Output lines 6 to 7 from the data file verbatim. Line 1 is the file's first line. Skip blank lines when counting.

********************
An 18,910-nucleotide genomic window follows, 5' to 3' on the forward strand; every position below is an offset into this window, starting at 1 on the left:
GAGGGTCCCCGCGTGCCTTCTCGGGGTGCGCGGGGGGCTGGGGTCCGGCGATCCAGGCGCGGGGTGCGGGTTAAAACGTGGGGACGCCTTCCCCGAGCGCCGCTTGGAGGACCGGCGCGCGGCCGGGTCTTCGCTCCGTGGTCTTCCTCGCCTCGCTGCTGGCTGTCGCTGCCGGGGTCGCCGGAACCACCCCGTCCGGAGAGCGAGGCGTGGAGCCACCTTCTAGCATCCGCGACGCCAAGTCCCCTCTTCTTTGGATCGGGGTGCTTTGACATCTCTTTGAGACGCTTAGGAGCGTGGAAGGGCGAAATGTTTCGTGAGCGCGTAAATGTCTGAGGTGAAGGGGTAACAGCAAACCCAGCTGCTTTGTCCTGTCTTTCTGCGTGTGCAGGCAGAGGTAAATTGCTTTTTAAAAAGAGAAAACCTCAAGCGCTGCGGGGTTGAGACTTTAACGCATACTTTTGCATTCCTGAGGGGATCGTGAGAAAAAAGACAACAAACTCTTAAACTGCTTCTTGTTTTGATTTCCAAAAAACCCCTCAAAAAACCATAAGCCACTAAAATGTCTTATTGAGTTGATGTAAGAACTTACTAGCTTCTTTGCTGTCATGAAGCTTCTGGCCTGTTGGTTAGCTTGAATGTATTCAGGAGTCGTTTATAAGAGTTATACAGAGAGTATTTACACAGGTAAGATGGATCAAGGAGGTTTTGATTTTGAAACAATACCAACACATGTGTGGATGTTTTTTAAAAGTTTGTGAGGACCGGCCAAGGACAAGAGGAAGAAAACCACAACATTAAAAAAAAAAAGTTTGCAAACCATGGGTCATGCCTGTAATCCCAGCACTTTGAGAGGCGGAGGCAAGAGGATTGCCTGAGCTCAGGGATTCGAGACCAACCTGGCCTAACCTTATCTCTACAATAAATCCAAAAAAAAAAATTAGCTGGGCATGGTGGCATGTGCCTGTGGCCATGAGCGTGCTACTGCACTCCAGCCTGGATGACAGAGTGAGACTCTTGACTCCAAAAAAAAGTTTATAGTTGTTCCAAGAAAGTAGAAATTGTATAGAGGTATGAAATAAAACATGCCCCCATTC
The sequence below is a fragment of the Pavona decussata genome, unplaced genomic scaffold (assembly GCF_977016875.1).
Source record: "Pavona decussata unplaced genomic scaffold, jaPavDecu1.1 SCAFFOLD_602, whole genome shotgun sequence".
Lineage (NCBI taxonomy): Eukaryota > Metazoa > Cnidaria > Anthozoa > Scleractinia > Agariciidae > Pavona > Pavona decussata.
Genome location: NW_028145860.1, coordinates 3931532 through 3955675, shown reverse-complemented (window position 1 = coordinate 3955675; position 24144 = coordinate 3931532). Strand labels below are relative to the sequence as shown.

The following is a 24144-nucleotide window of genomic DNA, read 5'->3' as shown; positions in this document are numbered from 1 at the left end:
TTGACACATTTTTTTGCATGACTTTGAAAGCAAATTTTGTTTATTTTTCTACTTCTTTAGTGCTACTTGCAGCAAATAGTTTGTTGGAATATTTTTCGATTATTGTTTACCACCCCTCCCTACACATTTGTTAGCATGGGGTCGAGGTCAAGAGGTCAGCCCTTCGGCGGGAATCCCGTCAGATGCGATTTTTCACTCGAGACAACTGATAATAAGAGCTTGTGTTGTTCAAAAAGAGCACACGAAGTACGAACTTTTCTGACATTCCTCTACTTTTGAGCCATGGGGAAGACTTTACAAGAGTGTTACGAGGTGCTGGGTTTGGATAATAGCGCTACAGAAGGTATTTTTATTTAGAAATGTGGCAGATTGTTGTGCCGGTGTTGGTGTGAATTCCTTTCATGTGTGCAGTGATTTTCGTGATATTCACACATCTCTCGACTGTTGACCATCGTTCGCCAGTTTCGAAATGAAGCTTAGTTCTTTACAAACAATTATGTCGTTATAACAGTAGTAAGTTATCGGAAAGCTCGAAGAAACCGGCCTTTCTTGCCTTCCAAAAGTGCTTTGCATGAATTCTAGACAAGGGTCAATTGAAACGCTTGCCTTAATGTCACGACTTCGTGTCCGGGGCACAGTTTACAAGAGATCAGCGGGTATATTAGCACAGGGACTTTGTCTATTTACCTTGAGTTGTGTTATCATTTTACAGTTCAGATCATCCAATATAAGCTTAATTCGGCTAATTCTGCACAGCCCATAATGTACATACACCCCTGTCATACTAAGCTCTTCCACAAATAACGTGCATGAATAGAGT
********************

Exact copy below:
Genome location: NW_028145860.1, coordinates 3931532 through 3955675, shown reverse-complemented (window position 1 = coordinate 3955675; position 24144 = coordinate 3931532). Strand labels below are relative to the sequence as shown.

The following is a 24144-nucleotide window of genomic DNA, read 5'->3' as shown; positions in this document are numbered from 1 at the left end: